If I had to name the god of when it all fell apart, I would name it Tolerant.

I hung up with my parents and started crying. I had just told them that I was dropping out of college. All of my dreams were falling apart. I wasn’t going to go to seminary. I wasn’t going to be a missionary. I had let God, my family, my friends, my church, and myself down.

In the lead up to that moment, I had spent most of the summer alone, working for a Christian radio station. Most of my friends had gone off to do summer missions, just like I had the previous year. Carrie had gone to Hong Kong for the entire summer. My sister went on her senior trip to France. My parents had moved to Houston, my new “home” in which I knew no one. My campus minister had left our school to take a job somewhere else.

My only outlets for social interaction were a small Baptist church Carrie and I had switched our membership to and my job. At work, I showed up when everyone was leaving for the day, so I worked alone in the control room for a few hours before heading back to my apartment to be alone there. At church, the pastor I adored had left for a job pastoring a church in West Virginia. I showed up for the service as late as possible and left as soon as I could when it was over.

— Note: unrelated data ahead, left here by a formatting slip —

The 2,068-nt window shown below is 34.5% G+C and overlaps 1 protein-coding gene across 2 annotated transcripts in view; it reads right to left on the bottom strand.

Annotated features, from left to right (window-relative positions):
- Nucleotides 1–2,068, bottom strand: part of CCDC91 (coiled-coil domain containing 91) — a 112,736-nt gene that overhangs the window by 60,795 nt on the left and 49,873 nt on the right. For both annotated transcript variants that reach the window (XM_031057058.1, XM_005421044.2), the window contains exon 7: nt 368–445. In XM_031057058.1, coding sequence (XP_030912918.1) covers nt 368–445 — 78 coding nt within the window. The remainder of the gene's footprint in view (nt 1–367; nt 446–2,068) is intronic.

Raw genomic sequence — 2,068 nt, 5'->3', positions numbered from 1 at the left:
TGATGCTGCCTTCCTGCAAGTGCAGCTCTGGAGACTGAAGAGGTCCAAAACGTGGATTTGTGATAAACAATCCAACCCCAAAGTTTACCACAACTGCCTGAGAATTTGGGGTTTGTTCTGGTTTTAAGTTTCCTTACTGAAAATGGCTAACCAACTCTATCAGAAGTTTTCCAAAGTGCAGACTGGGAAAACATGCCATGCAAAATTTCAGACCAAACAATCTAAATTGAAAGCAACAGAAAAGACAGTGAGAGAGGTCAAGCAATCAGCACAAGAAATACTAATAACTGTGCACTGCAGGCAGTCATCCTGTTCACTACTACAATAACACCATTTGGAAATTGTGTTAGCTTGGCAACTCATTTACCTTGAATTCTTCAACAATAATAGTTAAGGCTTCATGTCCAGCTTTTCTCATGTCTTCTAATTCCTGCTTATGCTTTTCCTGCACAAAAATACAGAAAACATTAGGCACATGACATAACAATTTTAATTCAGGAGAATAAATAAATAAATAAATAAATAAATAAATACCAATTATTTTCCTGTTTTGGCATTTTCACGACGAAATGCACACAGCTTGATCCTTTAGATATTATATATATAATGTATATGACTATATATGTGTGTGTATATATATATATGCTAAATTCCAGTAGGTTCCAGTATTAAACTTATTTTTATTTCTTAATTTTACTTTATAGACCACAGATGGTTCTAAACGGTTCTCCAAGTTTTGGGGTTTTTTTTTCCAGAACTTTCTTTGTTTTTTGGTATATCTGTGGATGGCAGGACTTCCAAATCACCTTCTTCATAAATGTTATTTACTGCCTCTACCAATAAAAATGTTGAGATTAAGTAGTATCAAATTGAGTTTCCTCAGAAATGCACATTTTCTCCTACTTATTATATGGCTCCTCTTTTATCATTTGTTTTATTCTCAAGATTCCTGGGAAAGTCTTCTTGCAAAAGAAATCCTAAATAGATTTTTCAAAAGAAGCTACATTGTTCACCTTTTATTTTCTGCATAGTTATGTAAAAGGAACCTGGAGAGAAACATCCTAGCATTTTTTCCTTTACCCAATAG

On top of the loneliness, I couldn’t beat the sin in my life. The sin I left unnamed when I asked for forgiveness. The thing that the bible told me God detested. I told myself that, if there wasn’t something wrong with God, then I must be the problem. I was broken at my core. Twisted in some way that even God couldn’t straighten out.

When the Fall Semester of college started, I was still trying to hold everything together. Carrie was coming off of the high of summer missions, our new Campus Minister breathed fresh air into our ministry, and my job in Radio was something that I was good at but the overnight hours were taking their toll on me.

My band had lost Brian Smith and replaced him with Shawn Pitre, Jerry Curry, and Kent Caperton. Those three, along with Gary, Jeff, and me, called ourselves Ecclesia, the ancient greek word for church. We led our campus ministry in worship every week and our time together was the one thing besides Carrie that felt right in my life. I took nothing but music classes that semester and learned the difference between a major and minor third, how to dissect a chord by ear, as well as when breaking musical rules can create beauty instead of dissonance.